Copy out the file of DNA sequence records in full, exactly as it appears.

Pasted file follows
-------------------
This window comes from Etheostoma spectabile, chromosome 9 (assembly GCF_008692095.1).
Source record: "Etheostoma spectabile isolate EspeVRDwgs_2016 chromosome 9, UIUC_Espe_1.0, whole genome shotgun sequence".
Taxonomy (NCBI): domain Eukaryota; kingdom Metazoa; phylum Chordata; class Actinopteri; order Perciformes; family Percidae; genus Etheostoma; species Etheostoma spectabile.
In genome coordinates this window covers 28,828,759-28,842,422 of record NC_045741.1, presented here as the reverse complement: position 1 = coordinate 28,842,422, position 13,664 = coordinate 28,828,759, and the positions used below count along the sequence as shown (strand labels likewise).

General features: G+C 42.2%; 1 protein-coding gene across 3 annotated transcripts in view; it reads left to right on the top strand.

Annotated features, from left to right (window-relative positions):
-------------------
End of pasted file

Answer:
This window comes from Etheostoma spectabile, chromosome 9 (assembly GCF_008692095.1).
Source record: "Etheostoma spectabile isolate EspeVRDwgs_2016 chromosome 9, UIUC_Espe_1.0, whole genome shotgun sequence".
Taxonomy (NCBI): domain Eukaryota; kingdom Metazoa; phylum Chordata; class Actinopteri; order Perciformes; family Percidae; genus Etheostoma; species Etheostoma spectabile.
In genome coordinates this window covers 28,828,759-28,842,422 of record NC_045741.1, presented here as the reverse complement: position 1 = coordinate 28,842,422, position 13,664 = coordinate 28,828,759, and the positions used below count along the sequence as shown (strand labels likewise).

General features: G+C 42.2%; 1 protein-coding gene across 3 annotated transcripts in view; it reads left to right on the top strand.

Annotated features, from left to right (window-relative positions):